(L-R) Iranian Foreign Minister Javad Zarif, EU envoy Catherine Ashton, Omani Foreign Minister Yussef bin Alawi and U.S. Secretary of State John Kerry pose for a photo in Muscat
(L-R) Iranian Foreign Minister Javad Zarif, EU envoy Catherine Ashton, Omani Foreign Minister Yussef bin Alawi and U.S. Secretary of State John Kerry pose for a photo in MuscatReuters

US President Barack Obama has expressed scepticism over a possible breakthrough in multilateral, high-level nuclear talks with Iran less than two weeks before a self-imposed deadline to make an historic permanent agreement.

Following a meeting between US Secretary of State John Kerry and Iran's Foreign Minister Mohammad Javad Zarif in the Gulf sultanate of Oman, Obama focused on the differences still dividing the two rival nations rather than the positive moves forward.

"Are we going to be able to close this final gap so that [Iran] can re-enter the international community, sanctions can be slowly reduced and we have verifiable, lock-tight assurances that they can't develop a nuclear weapon?" Obama asked.

"There's still a big gap. We may not be able to get there."

Unexpectedly, Iran, the US and the European Union began a second day of talks over their disagreement, which mostly concerns Tehran's willingness to curb its uranium enrichment work in exchange for gradual reduction of sanctions.

The main negotiations will move back to Vienna on 18 November for a final rush to meet the deadline.

Tehran slowed cooperation with UN's agency

Iran wants the right to generate nuclear power for what they claim are civilian purposes, such as energy and medical care, and the complete removal or easing of at least some Western sanctions against its oil and financial sectors.

But the US, Israel and other Western powers fear that Tehran is planning to build an atomic weapon for military purposes, and they use the Islamic Republic's repeated attempts to hamper inspections of its reactors from the UN's nuclear watchdog as proof that Iran cannot be trusted.

The optimism of last November, when Iran and six world powers reached an interim agreement to reduce the Islamic Republic's nuclear programme after decades of standoff and diplomatic tensions, seems to be already over.

A deal with Iran has been hampered by poor progress in the investigation into suspected nuclear research in the country. The International Atomic Energy Agency (IAEA) is expected to say in their confidential quarterly report to six world powers that Iran has failed to address specific areas on a possible bid to make nuclear arms as it had agreed to do.

"The IAEA's report is likely to indicate that Tehran has slowed down its cooperation with the agency's probe into the so-called possible military dimension of Iran's nuclear program," Ali Vaez, senior Iran analyst at the International Crisis Group, told IBTimes UK.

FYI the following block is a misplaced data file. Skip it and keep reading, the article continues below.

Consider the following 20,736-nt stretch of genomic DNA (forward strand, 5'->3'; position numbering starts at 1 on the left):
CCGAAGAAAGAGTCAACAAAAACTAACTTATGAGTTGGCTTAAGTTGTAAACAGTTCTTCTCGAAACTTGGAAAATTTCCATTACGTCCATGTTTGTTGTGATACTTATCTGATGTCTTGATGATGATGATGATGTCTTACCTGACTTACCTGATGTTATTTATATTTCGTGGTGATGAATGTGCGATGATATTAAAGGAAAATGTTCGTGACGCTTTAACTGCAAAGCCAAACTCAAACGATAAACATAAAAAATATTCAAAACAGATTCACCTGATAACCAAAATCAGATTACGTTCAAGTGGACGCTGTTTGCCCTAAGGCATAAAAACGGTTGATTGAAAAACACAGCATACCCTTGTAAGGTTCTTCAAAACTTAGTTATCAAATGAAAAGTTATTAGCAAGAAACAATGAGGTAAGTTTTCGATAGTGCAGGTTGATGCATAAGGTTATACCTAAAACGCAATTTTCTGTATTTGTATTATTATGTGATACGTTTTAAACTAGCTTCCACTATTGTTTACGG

Obama's letter

The meetings in Oman's Muscat, which lasted more than five hours, follow revelations that Obama had sent a letter to Iran's supreme leader, Ayatollah Ali Khamenei, about the fight against Sunni Islamist militant group Isis.

An article on Kahmenei's site said that the US president wrote three letters in total to Khamenei, in 2009, 2012 and "about a month ago".

It commented on the event saying that "the US has always reached out to Iran when faced with an impasse, and Obama's latest letter is a direct link to foreign policy dead-ends, especially those involving Iran somehow".

Obama has denied any coordination with Iran on Isis.

Although a complete deal is no longer possible by 24 November, the US and France are eager to pursue a political breakthrough with Iranian counterparts that would justify postponing the deadline for a nuclear accord.

France, in particular, is concerned that Washington could change course on its diplomacy with Iran after 1 January, when Republicans take over Congress.

Domestic pressure

The November deadline could be the last chance for the Obama administration, although GOP's command of congress cannot derail a potential nuclear deal.

The President still retains the executive order to suspend or relieve some of the sanctions imposed on Iran, even if congress refuses to lift them. However, 60% of the sanctions have been codified into law by congress, which puts amending or repealing sanctions beyond the president's control.

But Zarif and Iranian President Hassan Rouhani are also facing internal pressure from conservative lawmakers sceptical of last November's interim deal. They are demanding that any final agreement must be ratified by parliament.

On Sunday, 200 Iranian MPs issued a statement urging that Zarif's negotiating team "vigorously defend" the country's rights to have peaceful nuclear energy, adding a request to lift the sanctions.